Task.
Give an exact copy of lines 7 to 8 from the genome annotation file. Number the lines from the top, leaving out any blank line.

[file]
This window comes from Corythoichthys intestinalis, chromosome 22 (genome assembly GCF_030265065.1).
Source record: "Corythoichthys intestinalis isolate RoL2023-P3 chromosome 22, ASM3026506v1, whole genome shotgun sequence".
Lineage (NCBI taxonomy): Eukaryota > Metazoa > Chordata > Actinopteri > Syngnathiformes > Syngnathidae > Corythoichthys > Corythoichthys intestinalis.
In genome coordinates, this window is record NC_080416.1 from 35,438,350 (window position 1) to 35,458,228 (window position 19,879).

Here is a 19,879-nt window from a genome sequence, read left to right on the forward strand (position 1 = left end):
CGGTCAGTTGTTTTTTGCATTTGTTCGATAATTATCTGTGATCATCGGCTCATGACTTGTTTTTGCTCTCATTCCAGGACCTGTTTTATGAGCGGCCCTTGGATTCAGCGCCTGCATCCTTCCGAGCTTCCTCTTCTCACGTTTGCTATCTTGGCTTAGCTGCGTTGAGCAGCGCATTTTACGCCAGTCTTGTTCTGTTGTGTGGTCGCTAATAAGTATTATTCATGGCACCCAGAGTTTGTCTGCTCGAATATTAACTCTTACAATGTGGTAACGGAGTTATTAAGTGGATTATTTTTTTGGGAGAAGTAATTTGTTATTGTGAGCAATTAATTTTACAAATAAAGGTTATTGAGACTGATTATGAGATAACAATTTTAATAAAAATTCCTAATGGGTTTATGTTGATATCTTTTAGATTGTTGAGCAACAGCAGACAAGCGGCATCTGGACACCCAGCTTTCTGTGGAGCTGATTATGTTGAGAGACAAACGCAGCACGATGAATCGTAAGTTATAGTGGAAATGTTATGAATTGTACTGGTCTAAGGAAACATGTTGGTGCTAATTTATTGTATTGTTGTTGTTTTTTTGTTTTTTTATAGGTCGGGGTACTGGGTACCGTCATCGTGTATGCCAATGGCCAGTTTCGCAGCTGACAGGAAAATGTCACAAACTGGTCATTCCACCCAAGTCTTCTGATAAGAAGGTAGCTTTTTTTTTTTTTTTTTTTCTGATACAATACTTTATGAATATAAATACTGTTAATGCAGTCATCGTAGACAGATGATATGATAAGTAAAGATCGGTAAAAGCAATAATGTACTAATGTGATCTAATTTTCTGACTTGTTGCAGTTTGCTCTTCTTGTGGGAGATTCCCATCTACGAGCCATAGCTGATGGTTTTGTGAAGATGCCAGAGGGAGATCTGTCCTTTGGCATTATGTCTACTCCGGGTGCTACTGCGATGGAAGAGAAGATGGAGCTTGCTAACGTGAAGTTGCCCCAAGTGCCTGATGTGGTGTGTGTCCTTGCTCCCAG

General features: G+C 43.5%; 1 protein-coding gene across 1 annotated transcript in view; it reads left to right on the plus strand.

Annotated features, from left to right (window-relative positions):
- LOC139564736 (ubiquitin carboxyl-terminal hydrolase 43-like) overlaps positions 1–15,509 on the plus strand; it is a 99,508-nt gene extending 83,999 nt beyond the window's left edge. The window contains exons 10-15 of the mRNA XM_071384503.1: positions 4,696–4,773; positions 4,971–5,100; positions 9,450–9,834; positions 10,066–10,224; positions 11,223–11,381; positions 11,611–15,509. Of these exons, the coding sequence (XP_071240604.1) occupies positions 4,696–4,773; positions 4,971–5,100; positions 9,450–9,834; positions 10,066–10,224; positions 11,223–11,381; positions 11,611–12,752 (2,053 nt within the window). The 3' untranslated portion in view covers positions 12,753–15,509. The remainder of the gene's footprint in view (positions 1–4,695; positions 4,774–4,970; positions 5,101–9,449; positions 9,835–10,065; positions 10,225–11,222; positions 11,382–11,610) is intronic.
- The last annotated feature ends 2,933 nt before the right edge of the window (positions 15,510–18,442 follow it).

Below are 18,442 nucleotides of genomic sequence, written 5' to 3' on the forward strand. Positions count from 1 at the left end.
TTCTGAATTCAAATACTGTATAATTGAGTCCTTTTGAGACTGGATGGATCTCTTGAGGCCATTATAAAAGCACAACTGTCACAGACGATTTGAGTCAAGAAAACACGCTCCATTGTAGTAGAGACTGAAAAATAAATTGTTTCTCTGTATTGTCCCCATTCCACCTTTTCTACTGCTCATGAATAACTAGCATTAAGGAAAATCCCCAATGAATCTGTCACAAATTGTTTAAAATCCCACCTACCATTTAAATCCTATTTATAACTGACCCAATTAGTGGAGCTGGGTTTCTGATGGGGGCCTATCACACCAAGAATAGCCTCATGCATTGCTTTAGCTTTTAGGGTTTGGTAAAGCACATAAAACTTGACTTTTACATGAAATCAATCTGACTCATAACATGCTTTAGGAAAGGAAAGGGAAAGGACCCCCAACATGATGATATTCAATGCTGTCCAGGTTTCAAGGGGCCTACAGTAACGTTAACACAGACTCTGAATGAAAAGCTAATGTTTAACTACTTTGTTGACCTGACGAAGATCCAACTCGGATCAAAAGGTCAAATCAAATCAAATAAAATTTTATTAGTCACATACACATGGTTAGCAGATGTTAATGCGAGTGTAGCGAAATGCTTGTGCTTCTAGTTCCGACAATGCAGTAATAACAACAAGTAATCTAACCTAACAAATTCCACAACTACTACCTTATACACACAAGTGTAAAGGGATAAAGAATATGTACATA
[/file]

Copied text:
General features: G+C 43.5%; 1 protein-coding gene across 1 annotated transcript in view; it reads left to right on the plus strand.

Annotated features, from left to right (window-relative positions):